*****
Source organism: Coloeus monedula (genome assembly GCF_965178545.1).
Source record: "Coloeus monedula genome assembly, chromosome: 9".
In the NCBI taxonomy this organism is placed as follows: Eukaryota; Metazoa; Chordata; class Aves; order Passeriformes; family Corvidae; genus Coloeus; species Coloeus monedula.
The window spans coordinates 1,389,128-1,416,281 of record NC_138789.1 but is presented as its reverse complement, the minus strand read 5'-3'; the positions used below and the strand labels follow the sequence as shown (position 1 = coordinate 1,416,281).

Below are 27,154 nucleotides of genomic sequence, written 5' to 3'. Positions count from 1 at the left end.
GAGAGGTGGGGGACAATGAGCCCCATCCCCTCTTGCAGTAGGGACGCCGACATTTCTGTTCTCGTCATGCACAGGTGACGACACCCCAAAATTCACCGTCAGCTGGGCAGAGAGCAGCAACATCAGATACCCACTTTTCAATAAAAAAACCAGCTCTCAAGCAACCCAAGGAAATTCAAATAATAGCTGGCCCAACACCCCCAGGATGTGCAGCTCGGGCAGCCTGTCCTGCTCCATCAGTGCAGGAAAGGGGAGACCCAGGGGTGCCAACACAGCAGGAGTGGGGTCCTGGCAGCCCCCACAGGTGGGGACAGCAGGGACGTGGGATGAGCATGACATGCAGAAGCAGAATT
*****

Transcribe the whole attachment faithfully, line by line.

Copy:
Source organism: Coloeus monedula (genome assembly GCF_965178545.1).
Source record: "Coloeus monedula genome assembly, chromosome: 9".
In the NCBI taxonomy this organism is placed as follows: Eukaryota; Metazoa; Chordata; class Aves; order Passeriformes; family Corvidae; genus Coloeus; species Coloeus monedula.
The window spans coordinates 1,389,128-1,416,281 of record NC_138789.1 but is presented as its reverse complement, the minus strand read 5'-3'; the positions used below and the strand labels follow the sequence as shown (position 1 = coordinate 1,416,281).

Below are 27,154 nucleotides of genomic sequence, written 5' to 3'. Positions count from 1 at the left end.
GAGAGGTGGGGGACAATGAGCCCCATCCCCTCTTGCAGTAGGGACGCCGACATTTCTGTTCTCGTCATGCACAGGTGACGACACCCCAAAATTCACCGTCAGCTGGGCAGAGAGCAGCAACATCAGATACCCACTTTTCAATAAAAAAACCAGCTCTCAAGCAACCCAAGGAAATTCAAATAATAGCTGGCCCAACACCCCCAGGATGTGCAGCTCGGGCAGCCTGTCCTGCTCCATCAGTGCAGGAAAGGGGAGACCCAGGGGTGCCAACACAGCAGGAGTGGGGTCCTGGCAGCCCCCACAGGTGGGGACAGCAGGGACGTGGGATGAGCATGACATGCAGAAGCAGAATT